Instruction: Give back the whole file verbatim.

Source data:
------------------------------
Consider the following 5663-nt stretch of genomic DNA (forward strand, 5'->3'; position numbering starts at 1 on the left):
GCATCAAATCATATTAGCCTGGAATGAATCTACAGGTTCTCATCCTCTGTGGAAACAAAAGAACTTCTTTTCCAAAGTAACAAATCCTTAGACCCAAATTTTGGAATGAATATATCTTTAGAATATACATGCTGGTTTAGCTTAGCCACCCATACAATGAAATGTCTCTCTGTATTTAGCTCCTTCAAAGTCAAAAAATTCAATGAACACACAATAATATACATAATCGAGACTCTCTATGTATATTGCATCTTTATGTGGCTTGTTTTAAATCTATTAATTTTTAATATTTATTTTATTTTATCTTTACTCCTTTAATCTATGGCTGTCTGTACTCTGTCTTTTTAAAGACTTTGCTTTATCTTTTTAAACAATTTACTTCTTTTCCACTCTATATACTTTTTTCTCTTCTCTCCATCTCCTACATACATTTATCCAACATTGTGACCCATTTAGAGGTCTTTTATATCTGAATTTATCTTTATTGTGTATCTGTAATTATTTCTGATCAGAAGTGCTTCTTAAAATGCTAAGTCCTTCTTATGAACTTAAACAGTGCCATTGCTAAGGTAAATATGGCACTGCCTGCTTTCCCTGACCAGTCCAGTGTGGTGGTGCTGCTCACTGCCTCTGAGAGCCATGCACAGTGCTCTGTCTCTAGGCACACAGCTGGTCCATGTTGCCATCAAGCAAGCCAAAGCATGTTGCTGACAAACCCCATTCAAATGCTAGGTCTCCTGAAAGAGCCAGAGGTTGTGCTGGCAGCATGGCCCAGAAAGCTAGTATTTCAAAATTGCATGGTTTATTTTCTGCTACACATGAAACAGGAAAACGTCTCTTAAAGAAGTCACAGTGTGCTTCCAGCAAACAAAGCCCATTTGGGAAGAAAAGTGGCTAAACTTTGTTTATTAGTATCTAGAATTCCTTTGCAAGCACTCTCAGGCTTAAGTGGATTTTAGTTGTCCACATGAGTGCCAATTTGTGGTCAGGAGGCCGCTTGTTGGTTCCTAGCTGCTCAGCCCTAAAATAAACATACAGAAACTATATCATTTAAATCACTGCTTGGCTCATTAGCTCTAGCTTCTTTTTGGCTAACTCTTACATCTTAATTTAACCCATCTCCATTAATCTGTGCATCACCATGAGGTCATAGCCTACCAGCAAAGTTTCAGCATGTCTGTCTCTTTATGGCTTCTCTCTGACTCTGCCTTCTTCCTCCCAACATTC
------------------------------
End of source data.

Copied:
Consider the following 5663-nt stretch of genomic DNA (forward strand, 5'->3'; position numbering starts at 1 on the left):
GCATCAAATCATATTAGCCTGGAATGAATCTACAGGTTCTCATCCTCTGTGGAAACAAAAGAACTTCTTTTCCAAAGTAACAAATCCTTAGACCCAAATTTTGGAATGAATATATCTTTAGAATATACATGCTGGTTTAGCTTAGCCACCCATACAATGAAATGTCTCTCTGTATTTAGCTCCTTCAAAGTCAAAAAATTCAATGAACACACAATAATATACATAATCGAGACTCTCTATGTATATTGCATCTTTATGTGGCTTGTTTTAAATCTATTAATTTTTAATATTTATTTTATTTTATCTTTACTCCTTTAATCTATGGCTGTCTGTACTCTGTCTTTTTAAAGACTTTGCTTTATCTTTTTAAACAATTTACTTCTTTTCCACTCTATATACTTTTTTCTCTTCTCTCCATCTCCTACATACATTTATCCAACATTGTGACCCATTTAGAGGTCTTTTATATCTGAATTTATCTTTATTGTGTATCTGTAATTATTTCTGATCAGAAGTGCTTCTTAAAATGCTAAGTCCTTCTTATGAACTTAAACAGTGCCATTGCTAAGGTAAATATGGCACTGCCTGCTTTCCCTGACCAGTCCAGTGTGGTGGTGCTGCTCACTGCCTCTGAGAGCCATGCACAGTGCTCTGTCTCTAGGCACACAGCTGGTCCATGTTGCCATCAAGCAAGCCAAAGCATGTTGCTGACAAACCCCATTCAAATGCTAGGTCTCCTGAAAGAGCCAGAGGTTGTGCTGGCAGCATGGCCCAGAAAGCTAGTATTTCAAAATTGCATGGTTTATTTTCTGCTACACATGAAACAGGAAAACGTCTCTTAAAGAAGTCACAGTGTGCTTCCAGCAAACAAAGCCCATTTGGGAAGAAAAGTGGCTAAACTTTGTTTATTAGTATCTAGAATTCCTTTGCAAGCACTCTCAGGCTTAAGTGGATTTTAGTTGTCCACATGAGTGCCAATTTGTGGTCAGGAGGCCGCTTGTTGGTTCCTAGCTGCTCAGCCCTAAAATAAACATACAGAAACTATATCATTTAAATCACTGCTTGGCTCATTAGCTCTAGCTTCTTTTTGGCTAACTCTTACATCTTAATTTAACCCATCTCCATTAATCTGTGCATCACCATGAGGTCATAGCCTACCAGCAAAGTTTCAGCATGTCTGTCTCTTTATGGCTTCTCTCTGACTCTGCCTTCTTCCTCCCAACATTC